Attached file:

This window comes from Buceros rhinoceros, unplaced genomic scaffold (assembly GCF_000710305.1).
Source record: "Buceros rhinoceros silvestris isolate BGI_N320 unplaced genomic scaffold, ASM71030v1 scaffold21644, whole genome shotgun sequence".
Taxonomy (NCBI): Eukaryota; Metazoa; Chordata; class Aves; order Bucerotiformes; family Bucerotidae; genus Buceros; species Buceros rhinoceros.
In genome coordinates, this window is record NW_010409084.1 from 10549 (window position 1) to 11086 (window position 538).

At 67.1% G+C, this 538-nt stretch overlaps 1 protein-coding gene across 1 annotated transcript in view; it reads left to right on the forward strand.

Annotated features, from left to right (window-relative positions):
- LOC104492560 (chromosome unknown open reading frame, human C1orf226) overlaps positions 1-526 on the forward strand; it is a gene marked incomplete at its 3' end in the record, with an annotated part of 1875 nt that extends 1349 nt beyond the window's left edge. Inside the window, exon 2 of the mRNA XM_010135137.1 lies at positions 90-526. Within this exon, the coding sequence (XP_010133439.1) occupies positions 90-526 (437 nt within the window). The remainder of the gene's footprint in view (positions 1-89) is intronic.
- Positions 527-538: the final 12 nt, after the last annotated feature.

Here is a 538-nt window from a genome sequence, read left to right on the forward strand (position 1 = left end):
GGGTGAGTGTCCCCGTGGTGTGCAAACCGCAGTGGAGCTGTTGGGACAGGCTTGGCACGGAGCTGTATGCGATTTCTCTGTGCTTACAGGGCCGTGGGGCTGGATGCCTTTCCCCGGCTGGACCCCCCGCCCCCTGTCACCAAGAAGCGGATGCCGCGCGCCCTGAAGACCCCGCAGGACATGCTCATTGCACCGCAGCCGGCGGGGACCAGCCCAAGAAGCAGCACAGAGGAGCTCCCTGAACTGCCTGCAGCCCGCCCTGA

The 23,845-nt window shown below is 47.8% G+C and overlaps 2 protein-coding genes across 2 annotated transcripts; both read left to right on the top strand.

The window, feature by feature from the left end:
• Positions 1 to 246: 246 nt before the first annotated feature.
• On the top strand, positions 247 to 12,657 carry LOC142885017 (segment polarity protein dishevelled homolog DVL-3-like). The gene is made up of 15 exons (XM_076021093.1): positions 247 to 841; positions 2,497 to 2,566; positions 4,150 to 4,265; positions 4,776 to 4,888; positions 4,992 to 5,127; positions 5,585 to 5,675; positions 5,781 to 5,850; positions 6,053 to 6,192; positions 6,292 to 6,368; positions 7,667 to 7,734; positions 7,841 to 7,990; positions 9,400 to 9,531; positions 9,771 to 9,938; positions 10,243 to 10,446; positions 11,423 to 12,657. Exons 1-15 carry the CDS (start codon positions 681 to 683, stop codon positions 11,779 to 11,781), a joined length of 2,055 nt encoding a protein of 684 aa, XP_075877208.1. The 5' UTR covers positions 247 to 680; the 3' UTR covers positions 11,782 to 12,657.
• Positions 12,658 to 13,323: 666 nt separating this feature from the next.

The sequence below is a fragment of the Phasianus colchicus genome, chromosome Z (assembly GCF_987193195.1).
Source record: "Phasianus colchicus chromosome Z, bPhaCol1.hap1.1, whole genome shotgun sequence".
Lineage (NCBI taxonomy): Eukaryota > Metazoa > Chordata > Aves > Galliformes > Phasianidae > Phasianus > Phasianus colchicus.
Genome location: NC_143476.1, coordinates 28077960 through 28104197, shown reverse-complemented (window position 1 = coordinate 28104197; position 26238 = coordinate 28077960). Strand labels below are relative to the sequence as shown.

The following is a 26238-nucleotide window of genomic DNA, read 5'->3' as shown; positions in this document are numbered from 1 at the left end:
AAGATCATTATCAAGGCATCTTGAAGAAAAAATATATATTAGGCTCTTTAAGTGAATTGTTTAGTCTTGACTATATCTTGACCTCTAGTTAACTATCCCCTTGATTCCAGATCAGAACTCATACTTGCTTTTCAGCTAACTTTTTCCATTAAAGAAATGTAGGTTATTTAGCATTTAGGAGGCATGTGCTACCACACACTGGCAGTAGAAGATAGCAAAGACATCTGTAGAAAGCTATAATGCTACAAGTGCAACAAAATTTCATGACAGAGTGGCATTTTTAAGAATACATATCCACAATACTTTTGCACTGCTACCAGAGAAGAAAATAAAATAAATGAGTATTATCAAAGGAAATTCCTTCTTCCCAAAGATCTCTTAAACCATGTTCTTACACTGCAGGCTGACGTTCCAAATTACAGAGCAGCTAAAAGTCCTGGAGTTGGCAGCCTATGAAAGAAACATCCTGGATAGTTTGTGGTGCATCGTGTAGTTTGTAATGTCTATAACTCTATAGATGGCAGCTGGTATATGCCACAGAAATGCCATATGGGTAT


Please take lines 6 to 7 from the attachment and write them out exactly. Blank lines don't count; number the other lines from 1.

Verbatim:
Annotated features, from left to right (window-relative positions):
- LOC104492560 (chromosome unknown open reading frame, human C1orf226) overlaps positions 1-526 on the forward strand; it is a gene marked incomplete at its 3' end in the record, with an annotated part of 1875 nt that extends 1349 nt beyond the window's left edge. Inside the window, exon 2 of the mRNA XM_010135137.1 lies at positions 90-526. Within this exon, the coding sequence (XP_010133439.1) occupies positions 90-526 (437 nt within the window). The remainder of the gene's footprint in view (positions 1-89) is intronic.